We came expecting a generic capital city, but Sarajevo surprised us at every turn. All our plans to take a day trip out of the city evaporated when we realized just how much there was to do there. If you’re considering a stop in Bosnia and Herzegovina’s capital, these are some of the things you should do in Sarajevo.
Take a walking tour
One of the most tourist friendly things I’ve ever seen is the Guide2Sarajevo mobile app, which is your gateway to discovering everything in the city. Several themed walking tours take you to specific spots in Sarajevo where important events in local and world history have taken place, like the Latin Bridge near where Archduke Franz Ferdinand was assassinated, sparking World War I, and the location of the civilian massacres that took place between 1992 and 1995. The tours have an audio component, giving you some detailed documentary-style background.
The tours give you some valuable insight to the things you’ll see around town, like the Sarajevo roses, which are indentations in concrete made by explosions during the war that have been filled in with red paint as a memorial to the victims. Not all parts of the tour are equally grim; you’ll also learn about different religious structures and the important contributions of figures like Gazi Husrev-Bey, ruler of Bosnian lands during the Ottoman Empire. Some of the most beautiful buildings in the city including the Gazi Husrev-Bey Mosque and the Bezistan indoor bazaar were attributed to the beloved Ottoman ruler.
If you prefer your tours more interactive, you can take a free city walking tour with a local guide. These tip-based tours cover everything from the Ottoman history of Sarajevo to the Austro-Hungarian rule and the creation and dissolution of Yugoslavia, leading to the bloody war between 1992 and 1995. Tours depart from the National Theatre at a pre-determined hour depending on the time of year.
Visit Vijećnica (City Hall) and the House of Spite
One of the most beautiful buildings in Sarajevo is the City Hall building, which was constructed during the Austro-Hungarian occupation and reconstructed after the war left the building badly damaged. Both the bright exterior and the colorful and ornate interior symbolize the meeting of world civilizations, which Sarajevo encapsulates so well. Aside from beautiful marble pillars and a stained glass ceiling, you’ll be able to visit the Sarajevo city council chamber inside the building.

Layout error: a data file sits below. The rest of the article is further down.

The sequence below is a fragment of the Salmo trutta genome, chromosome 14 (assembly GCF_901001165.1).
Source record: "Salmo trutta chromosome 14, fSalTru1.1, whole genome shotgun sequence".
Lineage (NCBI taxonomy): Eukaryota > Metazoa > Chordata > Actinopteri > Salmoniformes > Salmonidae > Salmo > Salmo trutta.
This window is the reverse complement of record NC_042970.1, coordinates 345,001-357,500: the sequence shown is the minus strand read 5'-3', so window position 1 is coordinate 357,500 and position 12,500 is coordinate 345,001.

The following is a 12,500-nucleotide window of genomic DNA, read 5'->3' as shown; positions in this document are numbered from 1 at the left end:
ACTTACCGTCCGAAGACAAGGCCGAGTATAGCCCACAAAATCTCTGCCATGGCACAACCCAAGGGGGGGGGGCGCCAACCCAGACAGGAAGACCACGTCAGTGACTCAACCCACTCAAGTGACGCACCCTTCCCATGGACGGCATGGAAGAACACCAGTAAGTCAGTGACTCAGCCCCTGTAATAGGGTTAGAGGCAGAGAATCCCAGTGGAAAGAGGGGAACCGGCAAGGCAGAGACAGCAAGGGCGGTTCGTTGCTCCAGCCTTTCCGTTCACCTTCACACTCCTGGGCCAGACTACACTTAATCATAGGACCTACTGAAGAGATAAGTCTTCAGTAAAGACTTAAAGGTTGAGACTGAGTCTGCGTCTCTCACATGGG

Just across the river from City Hall is a building with the best story I heard in Sarajevo, which I will share with you here. When Bosnia and Herzegovina came under Austro-Hungarian control, officials made plans to build the city hall building. There was only one problem. One stubborn Bosnian man refused to have his home destroyed to make way for the massive government building on the River Miljacka. After lengthy negotiations, the old Bosnian man agreed to sell his house for a sack of gold and one hilarious condition: the authorities would have to move his home brick by brick to the other side of the river. They agreed, and that’s how his house earned the name the House of Spite (Inat Kuca). The home has become something of a symbol of Bosnian stubbornness, emblazoned with the words “I was on that side, but out of spite, I moved here” at the entrance. The house is now a traditional Bosnian restaurant, which was delicious (the secret ingredient is spite).
Go up the Sarajevo Cable Car to the abandoned Olympic bobsled track
To the southeast of Sarajevo is the mountain Trebević, which was one of the locations near the city that held the1984 Olympics. We were warned about the air quality not being so great in Sarajevo, but the proximity of the mountain full of trees cerntainly helps. It’s easily accessible by the Sarajevo Cable Car, and the area up on the mountain gives you some sweeping views of the city as well as access to the abandoned bobsled track.